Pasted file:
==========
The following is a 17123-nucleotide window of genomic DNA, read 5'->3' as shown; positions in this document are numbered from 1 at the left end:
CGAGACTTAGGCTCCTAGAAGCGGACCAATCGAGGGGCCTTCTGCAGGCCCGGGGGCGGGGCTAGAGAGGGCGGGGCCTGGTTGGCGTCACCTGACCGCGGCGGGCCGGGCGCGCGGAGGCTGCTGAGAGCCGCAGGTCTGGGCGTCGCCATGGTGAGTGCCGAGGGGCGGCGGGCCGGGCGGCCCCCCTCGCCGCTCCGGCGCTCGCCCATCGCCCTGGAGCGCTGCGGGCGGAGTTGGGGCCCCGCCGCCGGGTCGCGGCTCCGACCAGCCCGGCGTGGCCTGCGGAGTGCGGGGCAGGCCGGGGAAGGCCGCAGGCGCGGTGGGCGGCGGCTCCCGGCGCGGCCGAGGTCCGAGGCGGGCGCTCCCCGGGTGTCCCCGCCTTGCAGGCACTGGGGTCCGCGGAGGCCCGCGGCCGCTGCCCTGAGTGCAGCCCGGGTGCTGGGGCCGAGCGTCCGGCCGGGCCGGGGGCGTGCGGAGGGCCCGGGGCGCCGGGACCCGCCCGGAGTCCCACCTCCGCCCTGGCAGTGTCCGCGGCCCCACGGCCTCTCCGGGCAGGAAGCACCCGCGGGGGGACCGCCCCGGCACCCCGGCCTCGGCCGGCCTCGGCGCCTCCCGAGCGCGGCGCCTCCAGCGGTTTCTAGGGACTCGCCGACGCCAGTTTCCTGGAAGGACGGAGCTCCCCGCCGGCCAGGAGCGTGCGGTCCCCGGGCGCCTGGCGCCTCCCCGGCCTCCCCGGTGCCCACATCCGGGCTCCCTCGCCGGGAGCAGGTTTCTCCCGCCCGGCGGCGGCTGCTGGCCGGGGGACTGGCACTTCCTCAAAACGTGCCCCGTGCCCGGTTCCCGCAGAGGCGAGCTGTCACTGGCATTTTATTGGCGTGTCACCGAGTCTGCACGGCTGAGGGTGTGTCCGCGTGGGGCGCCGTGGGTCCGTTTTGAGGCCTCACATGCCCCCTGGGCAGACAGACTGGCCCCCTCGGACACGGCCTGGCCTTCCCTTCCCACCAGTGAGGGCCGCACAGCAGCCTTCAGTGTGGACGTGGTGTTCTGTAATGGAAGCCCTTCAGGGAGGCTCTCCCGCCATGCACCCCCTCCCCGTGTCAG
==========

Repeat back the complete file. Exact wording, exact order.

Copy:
The following is a 17123-nucleotide window of genomic DNA, read 5'->3' as shown; positions in this document are numbered from 1 at the left end:
CGAGACTTAGGCTCCTAGAAGCGGACCAATCGAGGGGCCTTCTGCAGGCCCGGGGGCGGGGCTAGAGAGGGCGGGGCCTGGTTGGCGTCACCTGACCGCGGCGGGCCGGGCGCGCGGAGGCTGCTGAGAGCCGCAGGTCTGGGCGTCGCCATGGTGAGTGCCGAGGGGCGGCGGGCCGGGCGGCCCCCCTCGCCGCTCCGGCGCTCGCCCATCGCCCTGGAGCGCTGCGGGCGGAGTTGGGGCCCCGCCGCCGGGTCGCGGCTCCGACCAGCCCGGCGTGGCCTGCGGAGTGCGGGGCAGGCCGGGGAAGGCCGCAGGCGCGGTGGGCGGCGGCTCCCGGCGCGGCCGAGGTCCGAGGCGGGCGCTCCCCGGGTGTCCCCGCCTTGCAGGCACTGGGGTCCGCGGAGGCCCGCGGCCGCTGCCCTGAGTGCAGCCCGGGTGCTGGGGCCGAGCGTCCGGCCGGGCCGGGGGCGTGCGGAGGGCCCGGGGCGCCGGGACCCGCCCGGAGTCCCACCTCCGCCCTGGCAGTGTCCGCGGCCCCACGGCCTCTCCGGGCAGGAAGCACCCGCGGGGGGACCGCCCCGGCACCCCGGCCTCGGCCGGCCTCGGCGCCTCCCGAGCGCGGCGCCTCCAGCGGTTTCTAGGGACTCGCCGACGCCAGTTTCCTGGAAGGACGGAGCTCCCCGCCGGCCAGGAGCGTGCGGTCCCCGGGCGCCTGGCGCCTCCCCGGCCTCCCCGGTGCCCACATCCGGGCTCCCTCGCCGGGAGCAGGTTTCTCCCGCCCGGCGGCGGCTGCTGGCCGGGGGACTGGCACTTCCTCAAAACGTGCCCCGTGCCCGGTTCCCGCAGAGGCGAGCTGTCACTGGCATTTTATTGGCGTGTCACCGAGTCTGCACGGCTGAGGGTGTGTCCGCGTGGGGCGCCGTGGGTCCGTTTTGAGGCCTCACATGCCCCCTGGGCAGACAGACTGGCCCCCTCGGACACGGCCTGGCCTTCCCTTCCCACCAGTGAGGGCCGCACAGCAGCCTTCAGTGTGGACGTGGTGTTCTGTAATGGAAGCCCTTCAGGGAGGCTCTCCCGCCATGCACCCCCTCCCCGTGTCAG